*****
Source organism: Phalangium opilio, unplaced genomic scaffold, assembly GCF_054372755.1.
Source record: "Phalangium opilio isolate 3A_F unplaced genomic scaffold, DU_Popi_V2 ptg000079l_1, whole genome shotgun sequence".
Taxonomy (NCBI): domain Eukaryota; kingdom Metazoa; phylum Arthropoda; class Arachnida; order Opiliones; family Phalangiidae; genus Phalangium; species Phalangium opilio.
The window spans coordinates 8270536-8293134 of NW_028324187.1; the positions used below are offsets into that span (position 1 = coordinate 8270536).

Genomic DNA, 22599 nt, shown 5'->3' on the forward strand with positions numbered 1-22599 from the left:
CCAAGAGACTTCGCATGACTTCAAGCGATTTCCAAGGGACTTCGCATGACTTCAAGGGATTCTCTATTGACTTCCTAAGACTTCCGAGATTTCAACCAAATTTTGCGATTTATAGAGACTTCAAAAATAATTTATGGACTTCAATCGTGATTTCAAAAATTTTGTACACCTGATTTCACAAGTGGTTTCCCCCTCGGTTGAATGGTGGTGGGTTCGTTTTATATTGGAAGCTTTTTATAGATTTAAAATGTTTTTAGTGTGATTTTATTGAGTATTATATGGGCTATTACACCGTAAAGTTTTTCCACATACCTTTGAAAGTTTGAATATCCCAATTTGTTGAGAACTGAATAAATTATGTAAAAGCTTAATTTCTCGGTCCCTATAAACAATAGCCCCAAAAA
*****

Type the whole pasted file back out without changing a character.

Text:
Source organism: Phalangium opilio, unplaced genomic scaffold, assembly GCF_054372755.1.
Source record: "Phalangium opilio isolate 3A_F unplaced genomic scaffold, DU_Popi_V2 ptg000079l_1, whole genome shotgun sequence".
Taxonomy (NCBI): domain Eukaryota; kingdom Metazoa; phylum Arthropoda; class Arachnida; order Opiliones; family Phalangiidae; genus Phalangium; species Phalangium opilio.
The window spans coordinates 8270536-8293134 of NW_028324187.1; the positions used below are offsets into that span (position 1 = coordinate 8270536).

Genomic DNA, 22599 nt, shown 5'->3' on the forward strand with positions numbered 1-22599 from the left:
CCAAGAGACTTCGCATGACTTCAAGCGATTTCCAAGGGACTTCGCATGACTTCAAGGGATTCTCTATTGACTTCCTAAGACTTCCGAGATTTCAACCAAATTTTGCGATTTATAGAGACTTCAAAAATAATTTATGGACTTCAATCGTGATTTCAAAAATTTTGTACACCTGATTTCACAAGTGGTTTCCCCCTCGGTTGAATGGTGGTGGGTTCGTTTTATATTGGAAGCTTTTTATAGATTTAAAATGTTTTTAGTGTGATTTTATTGAGTATTATATGGGCTATTACACCGTAAAGTTTTTCCACATACCTTTGAAAGTTTGAATATCCCAATTTGTTGAGAACTGAATAAATTATGTAAAAGCTTAATTTCTCGGTCCCTATAAACAATAGCCCCAAAAA